The case of the underwater option "Miriam Schulman" Case study

Essay by 12ollin12ushUniversity, Bachelor'sA+, June 2006

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Was the ethical dilemma that the company was involved in also illegal? If not, why should anyone within the company be concerned?

Ethically I do not believe MoniMed was in the wrong. Legally the company was not involved in any illegal interactions. I will outline the reasons below:

Mr. Grantz, CEO of MoniMed made the decision to withhold information from the company to prevent an employee exodus. Ethically Mr. Grantz withheld the information to protect what was left of the company in hopes the new staff could turn the bad fortune around. If employees knew the company wasn't do as well as they believed more problems may have occurred.

Legally the company did not have to share information with the employees. By law, MoniMed only had to share information with shareholders who acquired the stock. If the employees had received stock, information about the company's problems would have been exposed.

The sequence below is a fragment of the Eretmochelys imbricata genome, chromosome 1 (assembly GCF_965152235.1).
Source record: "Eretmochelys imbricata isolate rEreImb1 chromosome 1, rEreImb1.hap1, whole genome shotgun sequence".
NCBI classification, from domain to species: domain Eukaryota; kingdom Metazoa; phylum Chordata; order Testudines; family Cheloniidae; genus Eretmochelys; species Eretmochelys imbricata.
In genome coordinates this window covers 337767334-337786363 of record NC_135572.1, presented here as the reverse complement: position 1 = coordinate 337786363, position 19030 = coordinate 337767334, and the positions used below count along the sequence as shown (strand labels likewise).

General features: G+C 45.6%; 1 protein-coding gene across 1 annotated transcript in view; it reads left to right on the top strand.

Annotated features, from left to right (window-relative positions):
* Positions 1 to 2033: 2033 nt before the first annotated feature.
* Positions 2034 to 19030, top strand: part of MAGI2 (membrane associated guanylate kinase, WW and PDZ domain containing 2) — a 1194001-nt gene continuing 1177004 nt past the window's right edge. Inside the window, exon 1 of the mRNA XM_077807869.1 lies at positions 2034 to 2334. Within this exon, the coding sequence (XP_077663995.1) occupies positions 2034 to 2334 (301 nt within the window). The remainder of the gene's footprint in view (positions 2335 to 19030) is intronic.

Mrs. Gallagher estimated the consequences of the company, and played the risks of her own uncertainty. If she would have researched the company more in depth, data of passed years could have shown the opportunity was not worth it. With little knowledge, Gallagher took the job at her own risk, believing she had the skill and ideas to build a profitable company.

What stance does the company take as far as its social responsibility? What evidence exists to support the answer to this question?

MoniMed did not follow its obligation towards society and practiced no social responsibilities to its employees and shareholders. The following examples are compared to, The Pyramid of Corporate Social Responsibility: (Carroll, 1991).

The vertex, Voluntary responsibilities; define a company to be a good corporate citizen, which contributes resources to the community and improves the quality of life. (site) In the end, MoniMed did contribute to...